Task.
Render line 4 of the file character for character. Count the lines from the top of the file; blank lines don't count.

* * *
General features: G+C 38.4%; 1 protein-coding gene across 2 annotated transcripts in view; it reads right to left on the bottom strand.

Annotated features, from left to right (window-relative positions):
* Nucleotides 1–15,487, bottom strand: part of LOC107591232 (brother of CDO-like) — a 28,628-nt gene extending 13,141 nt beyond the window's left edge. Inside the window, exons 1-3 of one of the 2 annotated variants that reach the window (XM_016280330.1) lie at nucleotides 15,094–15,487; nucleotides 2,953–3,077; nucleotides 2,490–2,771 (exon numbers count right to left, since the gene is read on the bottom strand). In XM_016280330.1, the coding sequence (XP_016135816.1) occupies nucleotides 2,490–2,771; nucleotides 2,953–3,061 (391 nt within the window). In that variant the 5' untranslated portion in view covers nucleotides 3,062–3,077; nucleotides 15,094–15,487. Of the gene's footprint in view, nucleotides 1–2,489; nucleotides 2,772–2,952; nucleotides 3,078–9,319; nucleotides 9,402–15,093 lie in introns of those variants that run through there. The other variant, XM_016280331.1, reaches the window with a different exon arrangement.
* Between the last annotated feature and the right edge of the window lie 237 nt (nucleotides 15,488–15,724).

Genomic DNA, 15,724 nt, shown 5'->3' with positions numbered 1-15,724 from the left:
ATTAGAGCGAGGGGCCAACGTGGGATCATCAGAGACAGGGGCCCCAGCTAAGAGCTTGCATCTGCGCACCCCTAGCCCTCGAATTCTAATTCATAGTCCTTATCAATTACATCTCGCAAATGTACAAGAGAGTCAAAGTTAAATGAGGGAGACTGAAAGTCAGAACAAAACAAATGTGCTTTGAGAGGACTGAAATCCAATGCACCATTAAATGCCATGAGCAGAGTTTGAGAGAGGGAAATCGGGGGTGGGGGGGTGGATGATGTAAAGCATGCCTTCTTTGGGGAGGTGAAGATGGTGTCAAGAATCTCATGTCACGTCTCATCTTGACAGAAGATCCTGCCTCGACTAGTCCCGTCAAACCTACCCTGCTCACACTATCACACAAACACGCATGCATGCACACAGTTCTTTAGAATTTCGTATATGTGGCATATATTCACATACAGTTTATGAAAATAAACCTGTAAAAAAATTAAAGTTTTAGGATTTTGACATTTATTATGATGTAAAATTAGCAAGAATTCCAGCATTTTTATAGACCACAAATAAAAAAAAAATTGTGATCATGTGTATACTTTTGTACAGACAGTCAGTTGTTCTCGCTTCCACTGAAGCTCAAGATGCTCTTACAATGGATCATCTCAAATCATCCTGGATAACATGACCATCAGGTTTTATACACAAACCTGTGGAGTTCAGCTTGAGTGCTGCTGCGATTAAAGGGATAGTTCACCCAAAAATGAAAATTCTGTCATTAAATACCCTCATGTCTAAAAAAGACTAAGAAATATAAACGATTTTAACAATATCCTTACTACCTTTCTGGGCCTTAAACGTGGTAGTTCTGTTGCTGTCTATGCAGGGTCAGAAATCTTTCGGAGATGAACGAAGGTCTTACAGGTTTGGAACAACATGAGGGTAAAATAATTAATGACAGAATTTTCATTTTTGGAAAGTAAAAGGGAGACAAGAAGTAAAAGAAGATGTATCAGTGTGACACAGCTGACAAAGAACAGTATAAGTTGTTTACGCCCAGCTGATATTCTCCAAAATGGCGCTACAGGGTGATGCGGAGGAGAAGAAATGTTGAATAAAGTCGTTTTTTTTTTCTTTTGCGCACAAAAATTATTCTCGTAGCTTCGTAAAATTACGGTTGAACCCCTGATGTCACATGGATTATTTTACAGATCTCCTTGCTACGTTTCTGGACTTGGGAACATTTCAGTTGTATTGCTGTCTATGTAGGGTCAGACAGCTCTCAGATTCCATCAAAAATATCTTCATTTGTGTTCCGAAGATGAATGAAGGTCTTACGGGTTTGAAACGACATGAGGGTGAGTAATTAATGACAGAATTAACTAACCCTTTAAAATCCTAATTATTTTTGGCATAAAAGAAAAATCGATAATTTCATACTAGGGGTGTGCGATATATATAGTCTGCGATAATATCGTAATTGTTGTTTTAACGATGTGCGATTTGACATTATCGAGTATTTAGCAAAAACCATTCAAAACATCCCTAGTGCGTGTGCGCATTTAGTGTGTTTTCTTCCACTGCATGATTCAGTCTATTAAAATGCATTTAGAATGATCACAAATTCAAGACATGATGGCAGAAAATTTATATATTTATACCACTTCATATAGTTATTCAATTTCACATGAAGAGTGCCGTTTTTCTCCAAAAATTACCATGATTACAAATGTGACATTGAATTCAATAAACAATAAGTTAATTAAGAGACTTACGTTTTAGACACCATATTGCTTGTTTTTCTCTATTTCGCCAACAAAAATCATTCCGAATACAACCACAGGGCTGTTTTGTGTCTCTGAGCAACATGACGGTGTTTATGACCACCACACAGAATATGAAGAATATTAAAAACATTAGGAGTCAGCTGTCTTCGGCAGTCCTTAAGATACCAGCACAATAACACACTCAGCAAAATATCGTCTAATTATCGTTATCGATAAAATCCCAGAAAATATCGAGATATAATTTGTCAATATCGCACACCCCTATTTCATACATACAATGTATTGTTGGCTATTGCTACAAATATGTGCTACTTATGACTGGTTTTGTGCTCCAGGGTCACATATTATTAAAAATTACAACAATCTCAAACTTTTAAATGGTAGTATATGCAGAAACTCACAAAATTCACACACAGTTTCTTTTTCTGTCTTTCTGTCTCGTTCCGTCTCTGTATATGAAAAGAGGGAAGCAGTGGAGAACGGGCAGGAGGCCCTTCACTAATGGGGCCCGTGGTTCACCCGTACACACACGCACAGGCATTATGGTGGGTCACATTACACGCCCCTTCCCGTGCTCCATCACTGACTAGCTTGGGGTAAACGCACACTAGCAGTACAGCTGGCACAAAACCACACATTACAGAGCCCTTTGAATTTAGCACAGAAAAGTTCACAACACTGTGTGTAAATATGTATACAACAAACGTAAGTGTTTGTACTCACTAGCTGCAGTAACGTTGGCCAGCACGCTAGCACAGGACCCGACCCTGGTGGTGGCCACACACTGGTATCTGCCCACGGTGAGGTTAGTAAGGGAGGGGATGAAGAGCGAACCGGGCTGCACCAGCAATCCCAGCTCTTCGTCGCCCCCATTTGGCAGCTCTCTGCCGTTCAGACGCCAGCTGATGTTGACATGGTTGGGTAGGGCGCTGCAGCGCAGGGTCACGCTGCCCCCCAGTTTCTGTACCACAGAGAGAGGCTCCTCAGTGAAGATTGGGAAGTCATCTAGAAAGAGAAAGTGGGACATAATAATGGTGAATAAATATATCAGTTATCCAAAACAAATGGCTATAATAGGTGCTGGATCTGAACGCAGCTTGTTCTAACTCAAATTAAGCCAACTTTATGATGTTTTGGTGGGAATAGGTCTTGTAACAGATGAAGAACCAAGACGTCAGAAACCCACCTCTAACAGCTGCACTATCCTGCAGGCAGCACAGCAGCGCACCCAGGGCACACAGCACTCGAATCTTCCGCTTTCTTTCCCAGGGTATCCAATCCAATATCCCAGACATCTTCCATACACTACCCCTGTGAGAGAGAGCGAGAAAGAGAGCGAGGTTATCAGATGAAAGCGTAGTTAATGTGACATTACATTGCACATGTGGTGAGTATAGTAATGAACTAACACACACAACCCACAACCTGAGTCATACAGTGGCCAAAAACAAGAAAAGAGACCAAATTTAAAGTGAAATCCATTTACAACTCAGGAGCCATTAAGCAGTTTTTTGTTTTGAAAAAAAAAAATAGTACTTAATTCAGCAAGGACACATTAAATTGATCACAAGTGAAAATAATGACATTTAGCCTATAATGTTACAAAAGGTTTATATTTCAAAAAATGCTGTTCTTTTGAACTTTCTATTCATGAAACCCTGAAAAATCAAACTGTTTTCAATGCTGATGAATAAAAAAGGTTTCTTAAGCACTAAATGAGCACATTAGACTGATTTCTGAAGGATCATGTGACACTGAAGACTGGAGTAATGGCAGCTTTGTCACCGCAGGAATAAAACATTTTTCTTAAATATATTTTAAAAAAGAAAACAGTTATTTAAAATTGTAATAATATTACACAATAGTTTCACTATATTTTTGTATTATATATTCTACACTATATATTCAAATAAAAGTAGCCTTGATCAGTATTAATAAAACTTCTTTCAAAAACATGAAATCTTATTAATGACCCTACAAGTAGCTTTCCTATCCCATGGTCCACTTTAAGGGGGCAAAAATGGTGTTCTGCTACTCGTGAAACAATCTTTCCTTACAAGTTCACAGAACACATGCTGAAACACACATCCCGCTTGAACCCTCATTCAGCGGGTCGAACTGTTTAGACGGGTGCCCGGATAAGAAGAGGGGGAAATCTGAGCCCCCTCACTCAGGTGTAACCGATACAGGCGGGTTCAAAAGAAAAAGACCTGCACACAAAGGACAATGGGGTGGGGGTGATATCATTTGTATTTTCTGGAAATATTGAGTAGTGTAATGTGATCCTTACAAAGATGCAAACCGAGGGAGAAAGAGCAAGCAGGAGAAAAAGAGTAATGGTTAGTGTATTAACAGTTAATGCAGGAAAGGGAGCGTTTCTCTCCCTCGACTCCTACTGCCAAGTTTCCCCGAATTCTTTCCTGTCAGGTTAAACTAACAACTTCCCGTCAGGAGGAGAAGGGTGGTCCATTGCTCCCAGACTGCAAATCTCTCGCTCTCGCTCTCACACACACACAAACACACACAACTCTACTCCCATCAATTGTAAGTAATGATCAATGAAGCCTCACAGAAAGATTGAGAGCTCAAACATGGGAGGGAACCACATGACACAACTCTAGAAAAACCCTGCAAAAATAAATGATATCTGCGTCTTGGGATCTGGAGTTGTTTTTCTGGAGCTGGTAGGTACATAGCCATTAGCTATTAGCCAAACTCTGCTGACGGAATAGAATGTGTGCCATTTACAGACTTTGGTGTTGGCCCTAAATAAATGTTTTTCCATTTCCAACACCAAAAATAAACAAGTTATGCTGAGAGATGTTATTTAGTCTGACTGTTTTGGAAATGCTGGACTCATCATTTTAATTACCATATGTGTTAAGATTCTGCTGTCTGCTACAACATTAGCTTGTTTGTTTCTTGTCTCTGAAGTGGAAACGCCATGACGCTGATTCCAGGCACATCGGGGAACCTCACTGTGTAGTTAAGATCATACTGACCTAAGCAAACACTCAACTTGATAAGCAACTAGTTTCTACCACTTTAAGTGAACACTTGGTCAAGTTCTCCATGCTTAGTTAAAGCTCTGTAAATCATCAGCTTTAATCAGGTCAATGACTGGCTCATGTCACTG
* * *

* Between the last annotated feature and the right edge of the window lie 237 nt (nucleotides 15,488–15,724).